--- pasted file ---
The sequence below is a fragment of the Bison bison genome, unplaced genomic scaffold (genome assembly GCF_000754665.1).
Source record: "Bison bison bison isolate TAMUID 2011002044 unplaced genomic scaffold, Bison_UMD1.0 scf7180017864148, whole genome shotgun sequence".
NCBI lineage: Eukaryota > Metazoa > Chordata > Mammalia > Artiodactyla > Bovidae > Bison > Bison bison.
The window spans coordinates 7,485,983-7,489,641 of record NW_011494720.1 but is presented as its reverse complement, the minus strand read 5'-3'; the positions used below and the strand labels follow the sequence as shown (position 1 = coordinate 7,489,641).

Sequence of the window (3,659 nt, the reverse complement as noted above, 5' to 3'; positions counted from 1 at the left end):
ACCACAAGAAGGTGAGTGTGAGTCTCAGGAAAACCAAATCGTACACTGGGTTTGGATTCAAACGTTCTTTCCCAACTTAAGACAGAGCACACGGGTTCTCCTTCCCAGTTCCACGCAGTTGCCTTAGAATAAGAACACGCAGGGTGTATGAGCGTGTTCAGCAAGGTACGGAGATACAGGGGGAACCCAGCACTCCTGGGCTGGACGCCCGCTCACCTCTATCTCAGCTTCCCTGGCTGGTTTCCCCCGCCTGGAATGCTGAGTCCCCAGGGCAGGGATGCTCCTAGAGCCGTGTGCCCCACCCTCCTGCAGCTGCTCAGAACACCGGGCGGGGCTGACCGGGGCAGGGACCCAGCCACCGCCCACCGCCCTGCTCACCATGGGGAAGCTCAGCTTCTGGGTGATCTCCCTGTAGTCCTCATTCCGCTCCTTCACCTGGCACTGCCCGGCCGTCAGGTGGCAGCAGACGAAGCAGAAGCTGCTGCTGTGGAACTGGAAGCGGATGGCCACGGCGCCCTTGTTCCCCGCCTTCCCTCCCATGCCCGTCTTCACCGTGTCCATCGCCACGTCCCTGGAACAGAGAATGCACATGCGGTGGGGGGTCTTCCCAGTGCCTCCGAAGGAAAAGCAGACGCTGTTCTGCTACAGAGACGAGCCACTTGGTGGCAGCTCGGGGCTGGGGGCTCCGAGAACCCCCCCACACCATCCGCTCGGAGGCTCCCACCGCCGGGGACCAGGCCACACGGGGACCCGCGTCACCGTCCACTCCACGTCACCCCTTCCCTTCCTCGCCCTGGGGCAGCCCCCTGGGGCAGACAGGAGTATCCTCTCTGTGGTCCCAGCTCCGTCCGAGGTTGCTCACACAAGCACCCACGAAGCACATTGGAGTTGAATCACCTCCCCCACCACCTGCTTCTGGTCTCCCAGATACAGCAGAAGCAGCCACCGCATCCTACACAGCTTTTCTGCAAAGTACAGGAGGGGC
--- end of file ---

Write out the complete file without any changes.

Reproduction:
The sequence below is a fragment of the Bison bison genome, unplaced genomic scaffold (genome assembly GCF_000754665.1).
Source record: "Bison bison bison isolate TAMUID 2011002044 unplaced genomic scaffold, Bison_UMD1.0 scf7180017864148, whole genome shotgun sequence".
NCBI lineage: Eukaryota > Metazoa > Chordata > Mammalia > Artiodactyla > Bovidae > Bison > Bison bison.
The window spans coordinates 7,485,983-7,489,641 of record NW_011494720.1 but is presented as its reverse complement, the minus strand read 5'-3'; the positions used below and the strand labels follow the sequence as shown (position 1 = coordinate 7,489,641).

Sequence of the window (3,659 nt, the reverse complement as noted above, 5' to 3'; positions counted from 1 at the left end):
ACCACAAGAAGGTGAGTGTGAGTCTCAGGAAAACCAAATCGTACACTGGGTTTGGATTCAAACGTTCTTTCCCAACTTAAGACAGAGCACACGGGTTCTCCTTCCCAGTTCCACGCAGTTGCCTTAGAATAAGAACACGCAGGGTGTATGAGCGTGTTCAGCAAGGTACGGAGATACAGGGGGAACCCAGCACTCCTGGGCTGGACGCCCGCTCACCTCTATCTCAGCTTCCCTGGCTGGTTTCCCCCGCCTGGAATGCTGAGTCCCCAGGGCAGGGATGCTCCTAGAGCCGTGTGCCCCACCCTCCTGCAGCTGCTCAGAACACCGGGCGGGGCTGACCGGGGCAGGGACCCAGCCACCGCCCACCGCCCTGCTCACCATGGGGAAGCTCAGCTTCTGGGTGATCTCCCTGTAGTCCTCATTCCGCTCCTTCACCTGGCACTGCCCGGCCGTCAGGTGGCAGCAGACGAAGCAGAAGCTGCTGCTGTGGAACTGGAAGCGGATGGCCACGGCGCCCTTGTTCCCCGCCTTCCCTCCCATGCCCGTCTTCACCGTGTCCATCGCCACGTCCCTGGAACAGAGAATGCACATGCGGTGGGGGGTCTTCCCAGTGCCTCCGAAGGAAAAGCAGACGCTGTTCTGCTACAGAGACGAGCCACTTGGTGGCAGCTCGGGGCTGGGGGCTCCGAGAACCCCCCCACACCATCCGCTCGGAGGCTCCCACCGCCGGGGACCAGGCCACACGGGGACCCGCGTCACCGTCCACTCCACGTCACCCCTTCCCTTCCTCGCCCTGGGGCAGCCCCCTGGGGCAGACAGGAGTATCCTCTCTGTGGTCCCAGCTCCGTCCGAGGTTGCTCACACAAGCACCCACGAAGCACATTGGAGTTGAATCACCTCCCCCACCACCTGCTTCTGGTCTCCCAGATACAGCAGAAGCAGCCACCGCATCCTACACAGCTTTTCTGCAAAGTACAGGAGGGGC